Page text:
Changing careers can be nerve-wracking, especially if you’re already established in your field or have held the same position for a long time. While there is no one right way to make a career switch, there are ways to alleviate the process and reduce your stress.
If you're considering switching careers but feel like you don’t know where to turn for guidance, you're not alone. The process can be overwhelming, but we're here to help you make the transition as smoothly as possible.
That's why we've gathered advice from two of our graduate students who made the decision to switch careers.
Tip #1: Pursue your passion (but do research first)
If you're unhappy in your current field, exploring new career options can help you find something that better aligns with your interests and goals.
“I decided to make a career change to pursue my passion for teaching children,” says Anna Leigh Kamin ‘17. “Prior to becoming a teacher I was an accountant. I wasn’t happy in my career.”
Though Kamin was unhappy with her job as an accountant, she knew she wasn’t immediately qualified to work as a teacher and would need to go back to school. She started looking for programs that would not only allow her to pursue teaching without an undergraduate degree in education, but would also give her the flexibility to keep her job while she was in school.
“I chose to attend Sacred Heart because the Masters of Arts in Teaching with Initial Teacher Certification offered an array of course options and an attractive internship program,” Kamin says. “The program also offered the flexibility of taking courses at night so participants could work or participate in the internship program.”
Do these three things before you quit your job:
- Think about how your hobbies and interests might translate to a career
- Find out what additional education or training you might need to enter a new field
- If you need to go back to school, look for a flexible program that will fit your schedule
Tip #2: Learn new skills (and enhance the ones you have)
Even if you don't love your current job, you have probably developed some skills that you can easily transfer into a new field. In addition to your career talents, thinking about what your day-to-day life requires can help you discover a new career that you’ll love. Are there certain aspects of your life that you really enjoy and would like to do more of?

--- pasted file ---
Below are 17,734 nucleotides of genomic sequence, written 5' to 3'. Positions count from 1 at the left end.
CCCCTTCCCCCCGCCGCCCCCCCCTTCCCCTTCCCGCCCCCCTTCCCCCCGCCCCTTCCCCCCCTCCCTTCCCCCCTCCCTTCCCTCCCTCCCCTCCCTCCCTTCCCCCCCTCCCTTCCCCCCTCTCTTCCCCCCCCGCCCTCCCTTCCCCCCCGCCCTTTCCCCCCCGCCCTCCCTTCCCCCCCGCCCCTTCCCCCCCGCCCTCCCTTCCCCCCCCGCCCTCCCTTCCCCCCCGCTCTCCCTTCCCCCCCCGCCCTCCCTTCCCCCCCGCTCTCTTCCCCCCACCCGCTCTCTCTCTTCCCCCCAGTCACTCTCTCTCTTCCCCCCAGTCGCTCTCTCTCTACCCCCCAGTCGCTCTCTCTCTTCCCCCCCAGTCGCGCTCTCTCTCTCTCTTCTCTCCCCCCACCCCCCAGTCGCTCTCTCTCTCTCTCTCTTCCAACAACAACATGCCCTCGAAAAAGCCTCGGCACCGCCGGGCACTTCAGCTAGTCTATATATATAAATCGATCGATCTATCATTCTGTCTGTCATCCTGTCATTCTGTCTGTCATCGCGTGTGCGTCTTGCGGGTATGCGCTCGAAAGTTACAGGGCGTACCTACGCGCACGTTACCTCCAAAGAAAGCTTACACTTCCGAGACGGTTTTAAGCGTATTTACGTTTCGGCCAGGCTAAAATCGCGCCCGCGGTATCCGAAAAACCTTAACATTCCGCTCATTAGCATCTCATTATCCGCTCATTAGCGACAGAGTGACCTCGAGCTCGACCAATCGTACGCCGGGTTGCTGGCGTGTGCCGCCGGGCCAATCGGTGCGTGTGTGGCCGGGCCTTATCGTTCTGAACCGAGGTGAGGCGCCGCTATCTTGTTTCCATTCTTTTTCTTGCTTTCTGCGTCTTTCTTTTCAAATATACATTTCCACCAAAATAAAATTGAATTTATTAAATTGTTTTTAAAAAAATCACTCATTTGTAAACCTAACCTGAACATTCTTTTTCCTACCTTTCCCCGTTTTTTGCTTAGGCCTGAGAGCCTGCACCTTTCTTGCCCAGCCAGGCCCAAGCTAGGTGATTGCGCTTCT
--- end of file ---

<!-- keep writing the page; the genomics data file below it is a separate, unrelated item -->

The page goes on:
Paige Ridley ‘22 worked as an architect for 15 years. When she decided she wanted to pursue something new, her role as a mother helped shape her choice.
“Guiding my two young kids to educational programs tailored to their needs, and developing empathy for how different young minds work has been a graduate program in itself, one that I would like to pursue professionally,” Ridley says.
With a background in the hard sciences and computer science, Ridley felt her skills could easily transfer to a public school classroom.
“I chose the Master of Art in Teaching because, although I already have a BS and Master’s degree in architecture, I need that teaching degree to work in public schools,” Ridley says.
By going back to school she is adding new skills to her arsenal and expanding on the skills she already had.
“I have been impressed with the specific teaching skills I have acquired: making lesson plans, assessing students, selecting classroom materials and managing the classroom,” Ridley says. “And earning a computer science endorsement is sure to increase my chances for employment.”
Before you choose a new field, ask yourself these questions:
- Is there an aspect of my day-to-day life I can turn into a fulfilling new career?
- How will my current skill set translate into a new job?
- What new skills will I need to be successful in a new field?
If you are unhappy in your current job, you don’t have to stay there. Many graduate students at Sacred Heart chose to return to school for the very same reason: so they could transition to a career that fuels their passions and makes the most of their skills.